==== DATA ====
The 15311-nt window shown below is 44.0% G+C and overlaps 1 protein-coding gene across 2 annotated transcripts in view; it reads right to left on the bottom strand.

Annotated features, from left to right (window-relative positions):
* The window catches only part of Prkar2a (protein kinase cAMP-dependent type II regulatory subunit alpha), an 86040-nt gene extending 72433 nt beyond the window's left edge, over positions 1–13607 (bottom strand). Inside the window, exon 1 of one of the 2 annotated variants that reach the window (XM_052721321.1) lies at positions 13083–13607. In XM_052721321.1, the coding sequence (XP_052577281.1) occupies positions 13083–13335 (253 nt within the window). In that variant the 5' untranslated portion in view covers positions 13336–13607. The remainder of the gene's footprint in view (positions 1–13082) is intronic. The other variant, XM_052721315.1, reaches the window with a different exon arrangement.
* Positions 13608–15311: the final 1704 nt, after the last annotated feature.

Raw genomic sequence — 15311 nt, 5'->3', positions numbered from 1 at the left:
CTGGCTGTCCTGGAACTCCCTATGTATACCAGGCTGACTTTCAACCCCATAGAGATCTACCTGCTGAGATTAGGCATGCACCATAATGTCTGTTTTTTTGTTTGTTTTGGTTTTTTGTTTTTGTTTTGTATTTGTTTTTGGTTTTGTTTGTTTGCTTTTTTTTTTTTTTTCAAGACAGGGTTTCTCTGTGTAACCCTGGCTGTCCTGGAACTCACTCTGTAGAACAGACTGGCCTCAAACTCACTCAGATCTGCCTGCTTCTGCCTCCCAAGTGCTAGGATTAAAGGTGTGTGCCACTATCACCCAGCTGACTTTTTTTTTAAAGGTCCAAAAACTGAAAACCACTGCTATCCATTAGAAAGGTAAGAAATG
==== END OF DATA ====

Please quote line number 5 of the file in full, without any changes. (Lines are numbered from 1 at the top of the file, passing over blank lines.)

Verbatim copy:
Raw genomic sequence — 15311 nt, 5'->3', positions numbered from 1 at the left: